Thursday, January 17, 2002

Reese, Reds part ways for good

Dodgers a possibility for Pokey

By Tim Sullivan
The Cincinnati Enquirer

        Pokey Reese misjudged the marketplace. The Cincinnati Reds tried to make him rich, but Reese thought he could get richer.

        Reese rejected a contract proposal last spring that would have paid him $21 million over four years. Now the two-time Gold Glove winner is out of work, contemplating a tighter job market in a tougher economy, the victim of bad advice and hardball hubris.

        The only way Reese makes as much money as he rejected from the Reds is if he collects the bounty on Osama bin Laden. The only deals he can make now are at a deep discount.

        The Reds traded Reese to the Colorado Rockies last month. The Rockies promptly traded him to the Boston Red Sox, who declined to make him a tender offer. Reese therefore became a free agent but attracted so little bidding the Reds wondered if he might consider their back-loaded, low-ball offer.

        Answer: No.

        “We did call there a couple weeks ago when he had not signed (thinking) the market may have died for him,” Reds general manager Jim Bowden said Wednesday. “But there's not a fit.”

Bound for L.A.?
               Speculation now centers on the Los Angeles Dodgers, who freed up some payroll Tuesday in trading Gary Sheffield to Atlanta. Still, the Dodgers reportedly are talking about a one-year deal, and probably for a lot less than Reese could have made with the Reds (calls to Reese's agent, Mike Nicotera, were not returned).

        This is what can happen when an athlete confuses his wants with his worth. Pokey Reese plays as fine a second base as you will ever see, but his offense has been deteriorating for two years.

        “In '99, when we won 96 games, I thought Pokey Reese was the heart and soul of our club with his energy, his attitude and the way he played,” former Reds coach Dave Collins said Wednesday. “What happened to Pokey the last couple of years, I can't say. I've heard that his attitude wasn't the same.”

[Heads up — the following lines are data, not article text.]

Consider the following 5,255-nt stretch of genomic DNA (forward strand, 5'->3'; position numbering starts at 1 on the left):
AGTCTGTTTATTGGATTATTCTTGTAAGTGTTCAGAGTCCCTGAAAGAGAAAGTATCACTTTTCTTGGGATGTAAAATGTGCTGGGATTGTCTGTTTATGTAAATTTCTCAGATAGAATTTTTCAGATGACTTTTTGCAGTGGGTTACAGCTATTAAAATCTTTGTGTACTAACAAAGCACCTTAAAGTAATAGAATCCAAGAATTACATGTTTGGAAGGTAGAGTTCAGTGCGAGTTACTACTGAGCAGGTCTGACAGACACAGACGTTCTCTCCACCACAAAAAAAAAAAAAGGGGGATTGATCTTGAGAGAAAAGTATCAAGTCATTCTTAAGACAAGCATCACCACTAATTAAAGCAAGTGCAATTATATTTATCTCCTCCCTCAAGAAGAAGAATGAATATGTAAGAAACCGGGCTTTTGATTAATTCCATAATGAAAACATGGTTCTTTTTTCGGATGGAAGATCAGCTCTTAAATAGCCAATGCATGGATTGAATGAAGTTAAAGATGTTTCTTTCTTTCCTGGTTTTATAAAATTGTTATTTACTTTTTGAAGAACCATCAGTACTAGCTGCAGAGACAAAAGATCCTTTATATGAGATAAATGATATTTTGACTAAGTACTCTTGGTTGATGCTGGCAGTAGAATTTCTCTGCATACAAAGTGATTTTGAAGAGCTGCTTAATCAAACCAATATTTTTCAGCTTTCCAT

Reese's public persona in 1999 was that of a guileless innocent, an overgrown kid whose wardrobe consisted largely of sports jerseys and whose spare time was dominated by video games. When the Reds declared him a deal-breaker in the Ken Griffey Jr. trade talks, even Reese was startled by his sudden stature.

        Yet somewhere on the road to stardom, Reese took a detour.

A sudden, hard fall
               He blew off Redsfest last January because of a contract impasse and began complaining of racist remarks he was hearing. His critics grew louder and more mean-spirited as Reese's batting average slipped to .224 last season. With the Reds' acquisition of Todd Walker, Reese slipped from untouchable to unwanted.

        “That, to me, epitomizes what's gone on there the last few years,” said Collins, now a coach with the Milwaukee Brewers. “Here's a guy they said they wouldn't trade for Ken Griffey Jr. Then they turn around and trade him for Gabe White.”

        Collins believes Reese's career is worth salvaging, but the Reds have tired of trying. Despite repeated recommendations that he make better use of his legs, Reese frustrates team officials by hitting too many balls in the air. Sammy Sosa hit 64 homers last year but maintains a better ground ball/fly ball ratio than does Pokey Reese.

        Maybe a fresh start will help. In any case, staying put is no longer a realistic alternative.

        Contact Tim Sullivan at 768-8456 or

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